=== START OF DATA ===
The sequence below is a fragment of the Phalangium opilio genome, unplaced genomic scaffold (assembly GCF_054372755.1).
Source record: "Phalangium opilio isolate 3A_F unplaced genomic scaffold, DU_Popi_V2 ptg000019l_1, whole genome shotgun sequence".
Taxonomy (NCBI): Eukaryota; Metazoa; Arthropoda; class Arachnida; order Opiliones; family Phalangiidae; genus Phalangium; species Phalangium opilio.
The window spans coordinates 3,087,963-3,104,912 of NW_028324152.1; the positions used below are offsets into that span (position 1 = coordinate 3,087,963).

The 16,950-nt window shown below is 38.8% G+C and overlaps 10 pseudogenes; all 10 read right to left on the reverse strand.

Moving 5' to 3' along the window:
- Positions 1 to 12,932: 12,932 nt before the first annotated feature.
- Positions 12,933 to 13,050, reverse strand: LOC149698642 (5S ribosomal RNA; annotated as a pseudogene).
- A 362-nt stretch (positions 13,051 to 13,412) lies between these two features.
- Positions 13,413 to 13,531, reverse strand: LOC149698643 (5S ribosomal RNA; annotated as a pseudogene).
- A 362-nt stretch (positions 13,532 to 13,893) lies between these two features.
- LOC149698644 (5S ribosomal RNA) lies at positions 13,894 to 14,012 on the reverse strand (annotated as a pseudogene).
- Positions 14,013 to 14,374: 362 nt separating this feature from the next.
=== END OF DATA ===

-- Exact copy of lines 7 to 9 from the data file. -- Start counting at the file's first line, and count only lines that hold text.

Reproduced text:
- Positions 1 to 12,932: 12,932 nt before the first annotated feature.
- Positions 12,933 to 13,050, reverse strand: LOC149698642 (5S ribosomal RNA; annotated as a pseudogene).
- A 362-nt stretch (positions 13,051 to 13,412) lies between these two features.